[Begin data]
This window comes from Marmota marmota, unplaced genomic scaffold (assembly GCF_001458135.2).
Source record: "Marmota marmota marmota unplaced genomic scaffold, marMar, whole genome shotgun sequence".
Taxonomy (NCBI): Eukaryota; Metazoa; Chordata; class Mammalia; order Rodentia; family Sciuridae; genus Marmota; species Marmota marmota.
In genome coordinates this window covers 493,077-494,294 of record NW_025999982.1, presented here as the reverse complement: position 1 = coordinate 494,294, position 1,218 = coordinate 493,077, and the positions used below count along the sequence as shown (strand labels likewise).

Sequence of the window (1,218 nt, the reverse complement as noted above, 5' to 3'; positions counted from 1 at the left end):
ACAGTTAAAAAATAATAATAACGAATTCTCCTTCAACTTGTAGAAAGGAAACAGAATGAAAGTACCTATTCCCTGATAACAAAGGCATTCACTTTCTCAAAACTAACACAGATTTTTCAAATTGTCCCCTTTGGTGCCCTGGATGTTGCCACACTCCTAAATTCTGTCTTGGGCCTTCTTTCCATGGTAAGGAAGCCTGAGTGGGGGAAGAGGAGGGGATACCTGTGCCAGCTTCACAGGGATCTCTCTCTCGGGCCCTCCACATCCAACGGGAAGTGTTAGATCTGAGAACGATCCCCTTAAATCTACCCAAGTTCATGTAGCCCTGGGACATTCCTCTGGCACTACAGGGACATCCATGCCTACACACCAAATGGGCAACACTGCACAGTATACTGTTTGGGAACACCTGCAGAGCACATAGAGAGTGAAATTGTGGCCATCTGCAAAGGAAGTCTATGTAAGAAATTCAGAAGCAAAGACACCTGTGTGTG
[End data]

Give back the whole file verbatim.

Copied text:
This window comes from Marmota marmota, unplaced genomic scaffold (assembly GCF_001458135.2).
Source record: "Marmota marmota marmota unplaced genomic scaffold, marMar, whole genome shotgun sequence".
Taxonomy (NCBI): Eukaryota; Metazoa; Chordata; class Mammalia; order Rodentia; family Sciuridae; genus Marmota; species Marmota marmota.
In genome coordinates this window covers 493,077-494,294 of record NW_025999982.1, presented here as the reverse complement: position 1 = coordinate 494,294, position 1,218 = coordinate 493,077, and the positions used below count along the sequence as shown (strand labels likewise).

Sequence of the window (1,218 nt, the reverse complement as noted above, 5' to 3'; positions counted from 1 at the left end):
ACAGTTAAAAAATAATAATAACGAATTCTCCTTCAACTTGTAGAAAGGAAACAGAATGAAAGTACCTATTCCCTGATAACAAAGGCATTCACTTTCTCAAAACTAACACAGATTTTTCAAATTGTCCCCTTTGGTGCCCTGGATGTTGCCACACTCCTAAATTCTGTCTTGGGCCTTCTTTCCATGGTAAGGAAGCCTGAGTGGGGGAAGAGGAGGGGATACCTGTGCCAGCTTCACAGGGATCTCTCTCTCGGGCCCTCCACATCCAACGGGAAGTGTTAGATCTGAGAACGATCCCCTTAAATCTACCCAAGTTCATGTAGCCCTGGGACATTCCTCTGGCACTACAGGGACATCCATGCCTACACACCAAATGGGCAACACTGCACAGTATACTGTTTGGGAACACCTGCAGAGCACATAGAGAGTGAAATTGTGGCCATCTGCAAAGGAAGTCTATGTAAGAAATTCAGAAGCAAAGACACCTGTGTGTG